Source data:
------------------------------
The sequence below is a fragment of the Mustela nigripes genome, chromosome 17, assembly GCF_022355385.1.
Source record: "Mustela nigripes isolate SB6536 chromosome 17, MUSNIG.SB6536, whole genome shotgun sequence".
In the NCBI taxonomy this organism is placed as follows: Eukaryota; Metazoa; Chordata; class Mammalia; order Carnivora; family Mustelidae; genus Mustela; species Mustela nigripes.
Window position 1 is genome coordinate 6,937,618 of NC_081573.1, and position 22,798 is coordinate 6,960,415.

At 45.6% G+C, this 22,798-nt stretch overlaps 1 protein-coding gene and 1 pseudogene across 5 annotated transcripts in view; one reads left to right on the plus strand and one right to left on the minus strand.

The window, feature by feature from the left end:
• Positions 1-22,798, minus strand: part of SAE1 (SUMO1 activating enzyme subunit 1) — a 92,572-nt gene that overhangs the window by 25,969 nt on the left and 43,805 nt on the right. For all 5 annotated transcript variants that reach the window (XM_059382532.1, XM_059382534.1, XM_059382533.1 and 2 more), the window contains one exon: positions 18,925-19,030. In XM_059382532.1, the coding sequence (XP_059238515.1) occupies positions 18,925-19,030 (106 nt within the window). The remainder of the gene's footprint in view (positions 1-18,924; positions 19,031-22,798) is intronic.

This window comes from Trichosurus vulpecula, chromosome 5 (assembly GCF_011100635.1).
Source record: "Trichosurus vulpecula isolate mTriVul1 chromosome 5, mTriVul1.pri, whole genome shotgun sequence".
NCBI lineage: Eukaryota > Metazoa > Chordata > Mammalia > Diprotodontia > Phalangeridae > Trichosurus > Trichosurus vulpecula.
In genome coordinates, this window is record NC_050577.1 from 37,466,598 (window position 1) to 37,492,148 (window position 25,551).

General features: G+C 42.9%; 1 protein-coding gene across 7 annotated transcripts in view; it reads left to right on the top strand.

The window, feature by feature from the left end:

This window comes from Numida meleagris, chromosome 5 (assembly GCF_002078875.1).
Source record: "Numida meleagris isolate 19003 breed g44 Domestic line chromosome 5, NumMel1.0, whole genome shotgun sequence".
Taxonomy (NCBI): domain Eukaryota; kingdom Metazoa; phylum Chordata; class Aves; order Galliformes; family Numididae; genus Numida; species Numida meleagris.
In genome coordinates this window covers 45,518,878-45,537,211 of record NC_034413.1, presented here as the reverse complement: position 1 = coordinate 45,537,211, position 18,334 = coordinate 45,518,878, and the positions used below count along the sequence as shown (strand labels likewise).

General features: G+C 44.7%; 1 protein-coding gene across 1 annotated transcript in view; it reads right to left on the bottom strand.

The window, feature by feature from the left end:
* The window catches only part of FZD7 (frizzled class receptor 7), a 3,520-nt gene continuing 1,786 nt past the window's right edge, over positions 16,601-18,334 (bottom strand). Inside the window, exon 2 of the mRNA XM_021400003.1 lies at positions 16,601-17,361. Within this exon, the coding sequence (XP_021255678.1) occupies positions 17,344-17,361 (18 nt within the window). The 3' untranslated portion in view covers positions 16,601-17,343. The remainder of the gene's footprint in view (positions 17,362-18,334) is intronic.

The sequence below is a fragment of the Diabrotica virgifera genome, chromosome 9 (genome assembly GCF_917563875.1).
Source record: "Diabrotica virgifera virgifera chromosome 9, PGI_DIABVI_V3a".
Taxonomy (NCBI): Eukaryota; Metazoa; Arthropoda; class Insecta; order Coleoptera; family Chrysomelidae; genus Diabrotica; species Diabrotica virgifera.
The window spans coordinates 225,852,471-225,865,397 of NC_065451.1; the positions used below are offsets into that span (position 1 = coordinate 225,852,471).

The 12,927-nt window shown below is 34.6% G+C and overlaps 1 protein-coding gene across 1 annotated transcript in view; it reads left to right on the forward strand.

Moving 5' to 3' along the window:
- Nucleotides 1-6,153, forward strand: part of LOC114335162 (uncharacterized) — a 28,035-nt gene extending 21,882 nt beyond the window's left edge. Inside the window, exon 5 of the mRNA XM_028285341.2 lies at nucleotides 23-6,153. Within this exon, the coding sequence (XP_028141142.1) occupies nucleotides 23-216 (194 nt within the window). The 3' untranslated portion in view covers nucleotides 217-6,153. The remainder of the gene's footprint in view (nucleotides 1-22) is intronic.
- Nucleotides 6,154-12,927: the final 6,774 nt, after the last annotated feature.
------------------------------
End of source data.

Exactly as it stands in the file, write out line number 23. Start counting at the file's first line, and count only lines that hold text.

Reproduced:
Taxonomy (NCBI): Eukaryota; Metazoa; Arthropoda; class Insecta; order Coleoptera; family Chrysomelidae; genus Diabrotica; species Diabrotica virgifera.